9. JDBC 3.0 spec[ Go to top ]

    [...] In fact, there is text in 11.6.2 that leads one to believe that the PreparedStatements are associated with a connection, not across connections [...]
    Figure 11-2 also clearly indicates this.
  10. JDBC 3.0 spec[ Go to top ]

    I do not see how this is any different from current implementations.
    It looks like I was mistaken. My apologies.

    God bless,
    -Toby Reyelts
  11. Cached statements[ Go to top ]

    It depends on parameter values and database size too. Cached statement uses "average" query plan because it can not select the "best" index or scan without parameter values. Cached statement can be executed more slow than reparsed statenment, it is common for range queries.


    SELECT price FROM MY_TABLE WHERE price > 0

    Table scan is faster than index scan in this case and optimizer knows it too.

    SELECT price FROM MY_TABLE WHERE price > ?

    Index scan can be faster, but optimizer do not know it.
  12. With Oracle, and perhaps most DBMSs (can't speak for MS SQL), if you use a Statement instead of a PS then in many circumstances you will prevent the DBMS from gaining an advantage with caching.

    e.g.
      SELECT name, address FROM customer WHERE id = 4

    This query will only get reused if the same customer id is used.

    If it were a bind variable the DBMS would cache the query and substitute values for the bind variables
      SELECT name, address FROM customer WHERE id = ?

    This query is identical for all customer instances and so may get reused frequently.

    You also get problems with special characters if you dont use bind vars.
    e.g. if the user looks for a person's name of O'Donnell in Oracle you need to change occurrances of ' with ''. Ampersands also cause problems.
      SELECT id FROM customer WHERE name LIKE 'O''Donnell'


    In my experience it's a no-brainer, always use PreparedStatements unless there is a very good reason to use a Statement.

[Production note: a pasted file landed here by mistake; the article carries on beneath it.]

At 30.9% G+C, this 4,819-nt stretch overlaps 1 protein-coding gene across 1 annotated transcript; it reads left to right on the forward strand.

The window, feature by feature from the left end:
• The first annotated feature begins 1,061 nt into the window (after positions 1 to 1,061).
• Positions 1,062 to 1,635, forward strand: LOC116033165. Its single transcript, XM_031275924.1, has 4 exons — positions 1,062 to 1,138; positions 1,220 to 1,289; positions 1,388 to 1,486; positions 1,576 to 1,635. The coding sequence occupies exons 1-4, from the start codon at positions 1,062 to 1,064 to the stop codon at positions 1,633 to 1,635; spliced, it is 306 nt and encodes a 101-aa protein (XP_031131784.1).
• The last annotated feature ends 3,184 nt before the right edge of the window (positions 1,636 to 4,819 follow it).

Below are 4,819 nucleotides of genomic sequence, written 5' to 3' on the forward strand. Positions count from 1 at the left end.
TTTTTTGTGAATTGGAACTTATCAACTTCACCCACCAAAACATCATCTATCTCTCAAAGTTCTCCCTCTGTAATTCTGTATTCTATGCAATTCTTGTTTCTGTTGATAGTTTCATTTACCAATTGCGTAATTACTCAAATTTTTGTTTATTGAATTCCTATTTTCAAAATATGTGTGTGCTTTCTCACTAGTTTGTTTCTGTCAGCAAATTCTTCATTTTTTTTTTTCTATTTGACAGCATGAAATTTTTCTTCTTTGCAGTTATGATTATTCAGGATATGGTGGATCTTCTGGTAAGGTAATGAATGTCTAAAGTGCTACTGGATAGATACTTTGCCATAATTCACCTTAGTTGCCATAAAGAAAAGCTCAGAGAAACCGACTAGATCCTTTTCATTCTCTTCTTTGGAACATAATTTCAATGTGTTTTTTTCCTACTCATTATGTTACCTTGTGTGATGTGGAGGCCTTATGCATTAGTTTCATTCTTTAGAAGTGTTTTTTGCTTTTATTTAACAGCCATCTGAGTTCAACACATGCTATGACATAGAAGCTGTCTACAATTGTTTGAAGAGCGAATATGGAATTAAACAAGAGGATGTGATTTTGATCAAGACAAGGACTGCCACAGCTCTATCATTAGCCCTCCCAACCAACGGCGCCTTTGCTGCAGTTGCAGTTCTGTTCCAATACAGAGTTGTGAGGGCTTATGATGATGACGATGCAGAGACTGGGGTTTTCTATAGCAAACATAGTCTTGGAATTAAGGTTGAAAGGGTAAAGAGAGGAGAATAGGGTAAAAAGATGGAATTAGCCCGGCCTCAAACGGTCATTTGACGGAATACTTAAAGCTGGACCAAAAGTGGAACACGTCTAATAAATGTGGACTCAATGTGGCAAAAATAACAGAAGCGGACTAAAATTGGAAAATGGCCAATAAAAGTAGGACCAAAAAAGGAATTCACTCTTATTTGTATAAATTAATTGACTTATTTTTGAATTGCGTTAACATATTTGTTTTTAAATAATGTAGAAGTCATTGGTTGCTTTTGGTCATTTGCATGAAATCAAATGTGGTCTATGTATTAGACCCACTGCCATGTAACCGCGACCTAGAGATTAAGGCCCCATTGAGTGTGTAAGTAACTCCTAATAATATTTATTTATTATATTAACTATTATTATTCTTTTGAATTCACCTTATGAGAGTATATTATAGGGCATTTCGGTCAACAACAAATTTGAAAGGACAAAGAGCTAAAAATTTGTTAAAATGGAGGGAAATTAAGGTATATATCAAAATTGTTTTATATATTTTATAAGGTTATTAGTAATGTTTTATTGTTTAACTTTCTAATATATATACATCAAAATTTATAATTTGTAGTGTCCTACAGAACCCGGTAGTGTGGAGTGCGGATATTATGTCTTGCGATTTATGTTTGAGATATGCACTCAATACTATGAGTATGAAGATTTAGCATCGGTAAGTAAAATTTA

Chris.
  13. Based on an Oracle white paper the cache of prepared statements is not kept at the connection level: "The hard parse is performed just once, by the session that happens to be the first to call the parse function, all subsequent parses from any session of the same SQL statement will be a soft parse, that will utilize the information stored in the library cache." "A session is loosely speaking a connection to the Oracle server authenticated by a specific username and password. All SQL processing takes place within a session. Using connection pooling, it is possible that multiple sessions use the same connection; this distinction is however not relevant for the discussions in this white paper." Paulo Merson
  14. For the best system performance, design the application to run under a single Connection object.
    Now this sounds weird. I suppose in some scenarios this is true (a desktop app for example). But in a web app, for example, (with let's say 100 simultaneous hits)I don't think that serializing all DB queries on a single connection would mean performance. Or would it ? Isn't a well tuned connection pool the most appropriate solution for this ?
  15. For the best system performance, design the application to run under a single Connection object.
    Now this sounds weird. I suppose in some scenarios this is true (a desktop app for example). But in a web app [...] I don't think that serializing all DB queries on a single connection would mean performance.
    In context, I read this simply as "don't close connections and reconnect needlessly". Taken at face value it is indeed nonsense. Databases thrive on concurrency (up to a point) and don't come anywhere near their maximum throughput when you serialize all access through a single Connection.

    In a web application or EJB environment, best leave this stuff to the connection pool.